Documents reveal Fed failed to read the coming mortgage finance bust
13 January 2012
Ben Bernanke presided over his first meeting as Federal Reserve chairman in March 2006. He believed at the time that the US economy could make a "soft landing" from falling home prices, however three months into his job Bernanke had realised that he and others had grossly underestimated the risk housing posed to the economy.
Newly released transcripts of Fed meetings in Bernanke's first year as chairman bring out that, among Fed officials, he often expressed the gravest concern about housing, yet no official, the transcripts reveal had an idea of the extent of the damage a housing bubble would cause. The housing market that collapsed a year later helped send the nation into its worst recession since the Great Depression.
In fact, treasury secretary Timothy Geithner, who was a Fed official then, had confidently asserted in September 2006 that "collateral damage" from housing could be avoided.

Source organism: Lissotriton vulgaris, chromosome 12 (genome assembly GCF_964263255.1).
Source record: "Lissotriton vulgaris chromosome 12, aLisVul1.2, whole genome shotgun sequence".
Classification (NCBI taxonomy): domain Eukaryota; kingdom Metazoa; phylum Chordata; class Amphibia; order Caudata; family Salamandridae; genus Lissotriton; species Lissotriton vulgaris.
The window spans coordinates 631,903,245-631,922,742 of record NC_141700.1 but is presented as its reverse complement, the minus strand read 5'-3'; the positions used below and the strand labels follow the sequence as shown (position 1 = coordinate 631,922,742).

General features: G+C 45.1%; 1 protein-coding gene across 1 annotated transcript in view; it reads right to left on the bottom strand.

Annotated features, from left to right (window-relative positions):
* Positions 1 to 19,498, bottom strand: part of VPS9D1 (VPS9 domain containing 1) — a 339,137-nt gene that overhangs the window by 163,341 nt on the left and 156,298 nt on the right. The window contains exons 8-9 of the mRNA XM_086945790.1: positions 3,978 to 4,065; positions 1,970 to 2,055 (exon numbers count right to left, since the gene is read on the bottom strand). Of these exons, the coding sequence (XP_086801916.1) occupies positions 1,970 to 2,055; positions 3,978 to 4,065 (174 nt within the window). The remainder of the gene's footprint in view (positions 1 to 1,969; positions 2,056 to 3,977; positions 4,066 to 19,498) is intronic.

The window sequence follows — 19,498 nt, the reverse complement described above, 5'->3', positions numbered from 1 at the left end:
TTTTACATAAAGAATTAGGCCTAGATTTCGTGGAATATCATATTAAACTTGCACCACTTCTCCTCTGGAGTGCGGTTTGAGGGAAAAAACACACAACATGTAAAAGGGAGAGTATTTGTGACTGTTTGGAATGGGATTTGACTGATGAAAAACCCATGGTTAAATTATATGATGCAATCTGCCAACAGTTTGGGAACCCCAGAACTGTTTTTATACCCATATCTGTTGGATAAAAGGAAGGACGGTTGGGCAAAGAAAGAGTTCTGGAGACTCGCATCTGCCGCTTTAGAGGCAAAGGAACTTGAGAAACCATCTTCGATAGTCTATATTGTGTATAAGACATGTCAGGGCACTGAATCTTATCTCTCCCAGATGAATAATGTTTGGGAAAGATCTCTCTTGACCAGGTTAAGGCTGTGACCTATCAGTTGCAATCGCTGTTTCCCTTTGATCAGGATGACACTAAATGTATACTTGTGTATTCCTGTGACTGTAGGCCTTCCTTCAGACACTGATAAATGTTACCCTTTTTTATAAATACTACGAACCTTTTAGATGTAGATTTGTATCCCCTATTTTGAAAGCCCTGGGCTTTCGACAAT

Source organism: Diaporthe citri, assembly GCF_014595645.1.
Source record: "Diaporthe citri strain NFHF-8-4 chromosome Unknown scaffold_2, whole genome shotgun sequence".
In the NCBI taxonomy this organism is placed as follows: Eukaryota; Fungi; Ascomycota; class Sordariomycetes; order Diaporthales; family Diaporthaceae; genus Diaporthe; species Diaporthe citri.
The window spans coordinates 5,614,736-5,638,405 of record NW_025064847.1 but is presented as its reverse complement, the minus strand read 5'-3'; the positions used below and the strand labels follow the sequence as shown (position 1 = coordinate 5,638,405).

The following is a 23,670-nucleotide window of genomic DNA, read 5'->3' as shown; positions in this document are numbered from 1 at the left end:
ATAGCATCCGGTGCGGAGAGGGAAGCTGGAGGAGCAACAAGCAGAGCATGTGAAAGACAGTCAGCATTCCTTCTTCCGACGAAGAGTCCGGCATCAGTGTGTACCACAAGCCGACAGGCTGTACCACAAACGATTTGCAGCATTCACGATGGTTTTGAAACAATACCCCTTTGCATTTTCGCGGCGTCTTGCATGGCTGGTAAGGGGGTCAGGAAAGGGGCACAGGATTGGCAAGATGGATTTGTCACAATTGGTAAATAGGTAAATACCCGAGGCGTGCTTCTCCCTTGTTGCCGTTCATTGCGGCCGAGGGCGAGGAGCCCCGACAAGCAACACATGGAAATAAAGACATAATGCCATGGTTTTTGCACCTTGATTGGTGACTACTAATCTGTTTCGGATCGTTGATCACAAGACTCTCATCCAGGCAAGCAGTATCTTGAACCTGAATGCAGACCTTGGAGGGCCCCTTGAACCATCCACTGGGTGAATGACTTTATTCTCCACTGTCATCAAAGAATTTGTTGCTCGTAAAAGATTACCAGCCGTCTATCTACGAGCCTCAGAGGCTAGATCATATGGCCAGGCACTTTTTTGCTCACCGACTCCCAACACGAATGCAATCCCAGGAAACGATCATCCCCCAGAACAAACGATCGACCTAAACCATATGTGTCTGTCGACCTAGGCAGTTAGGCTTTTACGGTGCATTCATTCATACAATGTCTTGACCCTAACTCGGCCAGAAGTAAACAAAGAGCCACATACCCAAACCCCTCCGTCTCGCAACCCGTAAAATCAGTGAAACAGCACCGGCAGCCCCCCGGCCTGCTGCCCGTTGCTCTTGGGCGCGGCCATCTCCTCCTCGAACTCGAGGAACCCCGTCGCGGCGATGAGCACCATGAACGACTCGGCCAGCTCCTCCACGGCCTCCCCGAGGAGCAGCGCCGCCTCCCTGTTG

The transcripts released yesterday cover the eight meetings of the central bank's chief policy-making body, the Federal Open Market Committee (FOMC), during 2006. That committee included the last meeting of Federal Reserve chairman Alan Greenspan in January in the year and Bernanke's first meeting in March following his taking over as chairman from Greenspan.
The Fed releases minutes of the FOMC discussions three weeks after the meetings but full transcripts are released only after five years.
The transcripts for 2006 reveal that Bernanke had not expressed concern over the cooling off of the housing market following a boom that had pushed sales and home prices to record levels.